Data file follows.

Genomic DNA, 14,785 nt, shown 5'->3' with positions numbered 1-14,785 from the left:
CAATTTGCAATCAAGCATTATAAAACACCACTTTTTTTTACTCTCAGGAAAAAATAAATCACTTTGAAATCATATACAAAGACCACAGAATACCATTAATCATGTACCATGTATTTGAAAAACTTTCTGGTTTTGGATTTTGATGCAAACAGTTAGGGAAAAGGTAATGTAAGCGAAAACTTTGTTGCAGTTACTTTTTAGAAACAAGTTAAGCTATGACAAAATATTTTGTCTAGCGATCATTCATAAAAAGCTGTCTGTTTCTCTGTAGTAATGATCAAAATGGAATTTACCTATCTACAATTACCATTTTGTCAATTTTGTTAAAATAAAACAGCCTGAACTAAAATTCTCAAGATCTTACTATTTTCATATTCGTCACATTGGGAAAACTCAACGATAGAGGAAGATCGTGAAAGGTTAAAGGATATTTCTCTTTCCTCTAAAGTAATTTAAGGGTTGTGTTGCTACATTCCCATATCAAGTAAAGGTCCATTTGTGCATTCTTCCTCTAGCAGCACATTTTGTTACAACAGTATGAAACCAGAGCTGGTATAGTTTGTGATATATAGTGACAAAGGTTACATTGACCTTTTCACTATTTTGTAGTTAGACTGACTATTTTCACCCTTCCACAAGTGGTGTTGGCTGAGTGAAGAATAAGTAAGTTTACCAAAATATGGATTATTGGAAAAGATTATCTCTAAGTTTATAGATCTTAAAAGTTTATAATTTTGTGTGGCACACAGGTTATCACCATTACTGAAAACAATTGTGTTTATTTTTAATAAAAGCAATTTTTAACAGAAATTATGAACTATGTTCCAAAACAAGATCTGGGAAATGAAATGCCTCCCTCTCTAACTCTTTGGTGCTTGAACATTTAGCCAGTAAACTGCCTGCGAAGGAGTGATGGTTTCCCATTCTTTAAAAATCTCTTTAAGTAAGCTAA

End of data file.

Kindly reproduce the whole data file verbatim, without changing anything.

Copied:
Genomic DNA, 14,785 nt, shown 5'->3' with positions numbered 1-14,785 from the left:
CAATTTGCAATCAAGCATTATAAAACACCACTTTTTTTTACTCTCAGGAAAAAATAAATCACTTTGAAATCATATACAAAGACCACAGAATACCATTAATCATGTACCATGTATTTGAAAAACTTTCTGGTTTTGGATTTTGATGCAAACAGTTAGGGAAAAGGTAATGTAAGCGAAAACTTTGTTGCAGTTACTTTTTAGAAACAAGTTAAGCTATGACAAAATATTTTGTCTAGCGATCATTCATAAAAAGCTGTCTGTTTCTCTGTAGTAATGATCAAAATGGAATTTACCTATCTACAATTACCATTTTGTCAATTTTGTTAAAATAAAACAGCCTGAACTAAAATTCTCAAGATCTTACTATTTTCATATTCGTCACATTGGGAAAACTCAACGATAGAGGAAGATCGTGAAAGGTTAAAGGATATTTCTCTTTCCTCTAAAGTAATTTAAGGGTTGTGTTGCTACATTCCCATATCAAGTAAAGGTCCATTTGTGCATTCTTCCTCTAGCAGCACATTTTGTTACAACAGTATGAAACCAGAGCTGGTATAGTTTGTGATATATAGTGACAAAGGTTACATTGACCTTTTCACTATTTTGTAGTTAGACTGACTATTTTCACCCTTCCACAAGTGGTGTTGGCTGAGTGAAGAATAAGTAAGTTTACCAAAATATGGATTATTGGAAAAGATTATCTCTAAGTTTATAGATCTTAAAAGTTTATAATTTTGTGTGGCACACAGGTTATCACCATTACTGAAAACAATTGTGTTTATTTTTAATAAAAGCAATTTTTAACAGAAATTATGAACTATGTTCCAAAACAAGATCTGGGAAATGAAATGCCTCCCTCTCTAACTCTTTGGTGCTTGAACATTTAGCCAGTAAACTGCCTGCGAAGGAGTGATGGTTTCCCATTCTTTAAAAATCTCTTTAAGTAAGCTAA